Adam Parry – Get some steepeners on for the second coming
Can you believe that the Christmas that never was was a month ago? Doesn’t time fly when you are having fun!
But cast your mind back to the week before Christmas and a very unusual astronomical event. The great conjunction of Jupiter and Saturn.
The 2020 conjunction was a very rare event indeed. The two planets had not been as close together on the earth’s sky dome since 1623. And it was the closest observable since 1226. At least we won’t have to wait too long for the next one, which is due on March 15, 2080.
The conjunction was also purported to be the mythical Star of Bethlehem, which guided the Three Wise men to the Messiah.
Now I am going to go a bit Omen on you. For those of you that do not know, the Omen was a 1976 film starring Gregory Peck about the arrival on earth of the Antichrist and spawned two sequels charting the life of Damien Thorne.
In the first film, Damien is adopted by the Ambassador to the Court of St James, and goes on to account for several horrific deaths. It is revealed that there was a conjunction seen in Europe on June 6 at 6am and that the boy carries the mark of the Beast on his head. 666.
In the second film, a teenage Damien continues to create havoc. In the third film, Damien is appointed Ambassador to Great Britain, thus entering the sphere of politics.
According to the third film, a conjunction was seen on March 24 1981, generating what is described as the second Star of Bethlehem. Damien realises that it is a sign of Christ’s second coming and orders his followers to kill all boys born in England on the morning of March 24.
See where I am going here?
Since that conjunction on December 21, the global scenario has certainly been looking increasingly apocalyptic. We have seen new strains of the coronavirus, accelerating the rate of transmission, overwhelming health services across the globe and resulting in record daily deaths in the UK and other countries this week.
Across the pond, we have seen the Capitol, that bastion of Western democracy, stormed by demonstrators.
We have seen floods in many parts of the United Kingdom on Christmas Eve and again this week, while in Japan, over 100 people died this week in a snowstorm.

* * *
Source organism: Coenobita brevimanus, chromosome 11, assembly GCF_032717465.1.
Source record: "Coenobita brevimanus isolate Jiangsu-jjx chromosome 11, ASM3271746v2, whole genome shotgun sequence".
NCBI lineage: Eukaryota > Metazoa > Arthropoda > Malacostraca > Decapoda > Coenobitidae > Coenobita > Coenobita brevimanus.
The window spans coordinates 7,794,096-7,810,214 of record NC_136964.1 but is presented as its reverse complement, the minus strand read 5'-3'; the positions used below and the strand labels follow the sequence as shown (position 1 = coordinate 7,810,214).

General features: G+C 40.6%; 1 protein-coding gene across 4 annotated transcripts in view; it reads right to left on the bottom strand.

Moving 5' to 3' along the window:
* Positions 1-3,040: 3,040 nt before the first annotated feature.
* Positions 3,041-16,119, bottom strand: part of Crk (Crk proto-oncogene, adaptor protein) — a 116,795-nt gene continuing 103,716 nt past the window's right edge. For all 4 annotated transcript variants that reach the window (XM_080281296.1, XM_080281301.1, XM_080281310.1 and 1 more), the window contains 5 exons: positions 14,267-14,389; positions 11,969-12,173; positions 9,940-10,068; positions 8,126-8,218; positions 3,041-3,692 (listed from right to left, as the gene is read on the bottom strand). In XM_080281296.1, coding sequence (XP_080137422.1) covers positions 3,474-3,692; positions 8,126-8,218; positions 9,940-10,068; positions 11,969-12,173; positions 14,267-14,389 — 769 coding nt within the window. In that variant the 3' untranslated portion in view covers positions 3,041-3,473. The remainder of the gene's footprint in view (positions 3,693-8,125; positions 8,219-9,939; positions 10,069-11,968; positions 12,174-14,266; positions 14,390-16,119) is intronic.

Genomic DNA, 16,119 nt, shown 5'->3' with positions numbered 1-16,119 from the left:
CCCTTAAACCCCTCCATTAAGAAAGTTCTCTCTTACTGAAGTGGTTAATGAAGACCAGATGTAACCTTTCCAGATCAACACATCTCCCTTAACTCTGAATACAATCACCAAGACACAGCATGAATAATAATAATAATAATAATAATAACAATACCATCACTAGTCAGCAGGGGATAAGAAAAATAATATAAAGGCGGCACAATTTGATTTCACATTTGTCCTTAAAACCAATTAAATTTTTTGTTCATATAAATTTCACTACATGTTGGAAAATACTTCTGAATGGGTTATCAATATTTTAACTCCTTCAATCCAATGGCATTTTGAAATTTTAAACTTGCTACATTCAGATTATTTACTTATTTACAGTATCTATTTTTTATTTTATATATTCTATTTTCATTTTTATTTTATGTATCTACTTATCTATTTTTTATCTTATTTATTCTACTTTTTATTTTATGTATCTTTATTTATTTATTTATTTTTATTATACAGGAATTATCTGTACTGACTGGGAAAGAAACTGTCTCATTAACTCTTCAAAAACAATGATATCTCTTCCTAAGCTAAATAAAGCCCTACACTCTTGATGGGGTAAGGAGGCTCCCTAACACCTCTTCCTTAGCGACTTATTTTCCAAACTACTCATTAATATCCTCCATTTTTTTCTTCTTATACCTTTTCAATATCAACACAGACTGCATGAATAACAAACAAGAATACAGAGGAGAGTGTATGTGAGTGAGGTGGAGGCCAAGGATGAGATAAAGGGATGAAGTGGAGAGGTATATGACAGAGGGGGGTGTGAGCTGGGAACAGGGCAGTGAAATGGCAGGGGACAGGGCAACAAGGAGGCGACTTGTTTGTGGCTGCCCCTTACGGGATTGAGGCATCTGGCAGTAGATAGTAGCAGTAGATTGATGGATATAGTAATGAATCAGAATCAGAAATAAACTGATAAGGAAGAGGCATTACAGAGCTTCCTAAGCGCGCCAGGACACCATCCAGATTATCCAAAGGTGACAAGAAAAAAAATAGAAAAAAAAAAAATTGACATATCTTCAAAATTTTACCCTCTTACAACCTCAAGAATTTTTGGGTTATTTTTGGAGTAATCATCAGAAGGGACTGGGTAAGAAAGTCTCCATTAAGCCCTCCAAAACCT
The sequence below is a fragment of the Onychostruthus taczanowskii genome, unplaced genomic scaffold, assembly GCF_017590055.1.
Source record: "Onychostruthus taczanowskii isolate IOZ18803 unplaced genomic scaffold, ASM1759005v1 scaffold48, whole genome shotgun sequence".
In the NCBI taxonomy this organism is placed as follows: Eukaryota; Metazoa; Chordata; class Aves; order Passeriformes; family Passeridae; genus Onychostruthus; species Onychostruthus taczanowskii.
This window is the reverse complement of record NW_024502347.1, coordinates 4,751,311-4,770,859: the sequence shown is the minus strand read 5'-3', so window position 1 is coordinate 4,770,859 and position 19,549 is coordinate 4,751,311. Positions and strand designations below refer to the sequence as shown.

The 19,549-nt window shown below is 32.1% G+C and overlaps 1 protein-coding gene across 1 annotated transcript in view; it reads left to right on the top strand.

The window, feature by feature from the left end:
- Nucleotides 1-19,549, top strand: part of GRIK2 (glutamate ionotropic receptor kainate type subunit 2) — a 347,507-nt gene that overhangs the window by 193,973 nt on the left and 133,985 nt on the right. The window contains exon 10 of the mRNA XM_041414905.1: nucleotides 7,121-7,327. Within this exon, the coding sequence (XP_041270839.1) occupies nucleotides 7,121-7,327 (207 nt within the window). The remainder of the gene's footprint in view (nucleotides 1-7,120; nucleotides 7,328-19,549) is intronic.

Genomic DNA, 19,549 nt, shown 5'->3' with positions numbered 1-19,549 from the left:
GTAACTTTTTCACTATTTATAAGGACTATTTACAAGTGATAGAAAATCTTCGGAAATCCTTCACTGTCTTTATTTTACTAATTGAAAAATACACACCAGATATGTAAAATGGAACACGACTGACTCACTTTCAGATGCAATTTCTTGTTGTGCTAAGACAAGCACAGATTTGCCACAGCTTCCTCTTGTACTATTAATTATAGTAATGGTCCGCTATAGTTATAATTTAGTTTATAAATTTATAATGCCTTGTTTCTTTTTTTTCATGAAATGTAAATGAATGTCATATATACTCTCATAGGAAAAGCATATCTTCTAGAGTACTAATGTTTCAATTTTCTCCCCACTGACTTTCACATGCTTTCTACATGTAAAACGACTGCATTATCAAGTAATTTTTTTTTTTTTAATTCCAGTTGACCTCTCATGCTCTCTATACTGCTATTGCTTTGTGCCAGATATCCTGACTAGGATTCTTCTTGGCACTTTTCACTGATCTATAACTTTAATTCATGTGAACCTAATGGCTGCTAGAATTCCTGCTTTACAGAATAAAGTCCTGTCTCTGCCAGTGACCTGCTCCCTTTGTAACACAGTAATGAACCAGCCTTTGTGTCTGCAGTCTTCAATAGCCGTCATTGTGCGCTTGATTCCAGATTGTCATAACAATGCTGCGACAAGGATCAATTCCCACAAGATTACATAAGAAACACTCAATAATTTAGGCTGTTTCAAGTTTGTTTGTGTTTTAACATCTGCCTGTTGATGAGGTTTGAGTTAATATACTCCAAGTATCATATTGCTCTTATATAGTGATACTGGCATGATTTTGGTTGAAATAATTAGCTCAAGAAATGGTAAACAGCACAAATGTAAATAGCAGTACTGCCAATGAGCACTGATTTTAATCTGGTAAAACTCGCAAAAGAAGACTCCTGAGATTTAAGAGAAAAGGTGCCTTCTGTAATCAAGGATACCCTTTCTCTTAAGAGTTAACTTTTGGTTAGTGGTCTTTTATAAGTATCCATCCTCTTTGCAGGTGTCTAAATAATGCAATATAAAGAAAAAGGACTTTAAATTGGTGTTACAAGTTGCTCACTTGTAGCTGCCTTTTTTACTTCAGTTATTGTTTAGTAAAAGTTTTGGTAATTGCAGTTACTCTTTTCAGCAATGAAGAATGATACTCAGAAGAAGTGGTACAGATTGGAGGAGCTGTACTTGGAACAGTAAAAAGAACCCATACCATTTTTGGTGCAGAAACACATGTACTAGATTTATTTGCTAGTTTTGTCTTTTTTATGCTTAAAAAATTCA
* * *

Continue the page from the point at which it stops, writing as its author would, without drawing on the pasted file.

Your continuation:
You have to say that it feels as though Armageddon is upon us.
But do we have reason to believe that the conjunction on December 21 heralds a second coming on March 24?
Maybe. In terms of the virus, vaccination programmes are ramping up around the globe, even if some regions are slower than others. There is even the faint possibility that an old fool like me might have received it by March 24.
Meanwhile, across the pond, a person many across the globe thought to be the Antichrist has been replaced in the Oval office this week and disappeared to the fiery furnace of Florida.
All of which gives us all the hope of returning to something approaching normality in the second half of 2021.
But will the markets join suit and return to some semblance of normality. Nah. Course not.
Last week we focused on what might be seen as one of the biggest bubbles in history. Bitcoin.
But a few of you good folks brought some other bubbles to my attention. There is the electric vehicle bubble in the US, fuelled – excuse the pun – by the performance of Tesla’s stock price over the last twelve months. You know you are entering bubble territory when a chef friend of mine – with literally no market experience – asks you if it’s worth putting some money into Chinese firm Nio. And many of these are also connected to our old friend the SPAC.
By far my favourite, though, is the Goldman Sachs constructed index of non-profitable US listed firms. Yes, you heard me correctly. Non-profitable. Having trundled along quite merrily for a few years that index rose from 82 in January 2020 to nearly 400 last week. You really could not make it up.
As we said last week, being a part of those bubbles is great if you got in early doors. To believe that the market can never go down again is tantamount to financial suicide.
So where is an honest Joe going to make an honest buck? Well it’s very tricky.
We have been banging on about buying cheap out of the money puts on equity markets – especially US equity markets – for months, and all we would have achieved would be to give our premium back to the option market makers. And while I still fervently believe that those puts will come to fruition eventually, it is a frustrating exercise.
It’s a similar story in credit. You might get lucky and get a decent allocation on a hot deal that you can churn easily. But you don’t want to be holding too much paper with spreads as tight as they are.